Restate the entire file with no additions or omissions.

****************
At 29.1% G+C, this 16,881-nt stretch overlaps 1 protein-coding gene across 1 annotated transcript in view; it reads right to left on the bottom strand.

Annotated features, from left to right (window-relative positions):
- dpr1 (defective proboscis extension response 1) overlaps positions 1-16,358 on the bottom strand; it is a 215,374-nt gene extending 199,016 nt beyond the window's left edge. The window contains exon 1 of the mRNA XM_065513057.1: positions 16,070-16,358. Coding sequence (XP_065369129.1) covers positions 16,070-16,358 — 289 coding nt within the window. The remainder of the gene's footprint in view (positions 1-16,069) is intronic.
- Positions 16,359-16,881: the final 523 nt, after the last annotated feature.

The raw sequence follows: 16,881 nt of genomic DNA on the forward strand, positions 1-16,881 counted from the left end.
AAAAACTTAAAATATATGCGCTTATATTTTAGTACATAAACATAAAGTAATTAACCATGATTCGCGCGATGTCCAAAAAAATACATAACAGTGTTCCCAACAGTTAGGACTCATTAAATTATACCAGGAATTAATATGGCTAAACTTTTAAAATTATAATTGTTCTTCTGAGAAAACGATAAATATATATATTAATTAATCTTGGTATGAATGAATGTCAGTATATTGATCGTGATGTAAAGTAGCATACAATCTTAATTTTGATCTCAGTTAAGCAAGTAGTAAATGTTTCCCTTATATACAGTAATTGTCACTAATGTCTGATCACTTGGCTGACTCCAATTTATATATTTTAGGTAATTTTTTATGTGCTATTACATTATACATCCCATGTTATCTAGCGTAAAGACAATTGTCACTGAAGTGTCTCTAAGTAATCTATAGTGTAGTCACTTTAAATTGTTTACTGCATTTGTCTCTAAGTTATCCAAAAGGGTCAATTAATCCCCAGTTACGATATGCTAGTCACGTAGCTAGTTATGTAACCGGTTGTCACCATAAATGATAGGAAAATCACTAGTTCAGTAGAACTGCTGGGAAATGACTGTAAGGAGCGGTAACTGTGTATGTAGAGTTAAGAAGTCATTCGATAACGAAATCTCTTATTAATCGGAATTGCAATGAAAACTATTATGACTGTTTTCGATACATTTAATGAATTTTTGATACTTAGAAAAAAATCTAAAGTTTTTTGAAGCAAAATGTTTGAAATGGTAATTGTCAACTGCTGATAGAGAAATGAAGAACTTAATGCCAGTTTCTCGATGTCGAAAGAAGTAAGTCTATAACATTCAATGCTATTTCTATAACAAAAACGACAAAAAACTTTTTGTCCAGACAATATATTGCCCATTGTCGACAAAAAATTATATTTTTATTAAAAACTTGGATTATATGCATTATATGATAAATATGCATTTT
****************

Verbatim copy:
At 29.1% G+C, this 16,881-nt stretch overlaps 1 protein-coding gene across 1 annotated transcript in view; it reads right to left on the bottom strand.

Annotated features, from left to right (window-relative positions):
- dpr1 (defective proboscis extension response 1) overlaps positions 1-16,358 on the bottom strand; it is a 215,374-nt gene extending 199,016 nt beyond the window's left edge. The window contains exon 1 of the mRNA XM_065513057.1: positions 16,070-16,358. Coding sequence (XP_065369129.1) covers positions 16,070-16,358 — 289 coding nt within the window. The remainder of the gene's footprint in view (positions 1-16,069) is intronic.
- Positions 16,359-16,881: the final 523 nt, after the last annotated feature.

The raw sequence follows: 16,881 nt of genomic DNA on the forward strand, positions 1-16,881 counted from the left end.
AAAAACTTAAAATATATGCGCTTATATTTTAGTACATAAACATAAAGTAATTAACCATGATTCGCGCGATGTCCAAAAAAATACATAACAGTGTTCCCAACAGTTAGGACTCATTAAATTATACCAGGAATTAATATGGCTAAACTTTTAAAATTATAATTGTTCTTCTGAGAAAACGATAAATATATATATTAATTAATCTTGGTATGAATGAATGTCAGTATATTGATCGTGATGTAAAGTAGCATACAATCTTAATTTTGATCTCAGTTAAGCAAGTAGTAAATGTTTCCCTTATATACAGTAATTGTCACTAATGTCTGATCACTTGGCTGACTCCAATTTATATATTTTAGGTAATTTTTTATGTGCTATTACATTATACATCCCATGTTATCTAGCGTAAAGACAATTGTCACTGAAGTGTCTCTAAGTAATCTATAGTGTAGTCACTTTAAATTGTTTACTGCATTTGTCTCTAAGTTATCCAAAAGGGTCAATTAATCCCCAGTTACGATATGCTAGTCACGTAGCTAGTTATGTAACCGGTTGTCACCATAAATGATAGGAAAATCACTAGTTCAGTAGAACTGCTGGGAAATGACTGTAAGGAGCGGTAACTGTGTATGTAGAGTTAAGAAGTCATTCGATAACGAAATCTCTTATTAATCGGAATTGCAATGAAAACTATTATGACTGTTTTCGATACATTTAATGAATTTTTGATACTTAGAAAAAAATCTAAAGTTTTTTGAAGCAAAATGTTTGAAATGGTAATTGTCAACTGCTGATAGAGAAATGAAGAACTTAATGCCAGTTTCTCGATGTCGAAAGAAGTAAGTCTATAACATTCAATGCTATTTCTATAACAAAAACGACAAAAAACTTTTTGTCCAGACAATATATTGCCCATTGTCGACAAAAAATTATATTTTTATTAAAAACTTGGATTATATGCATTATATGATAAATATGCATTTT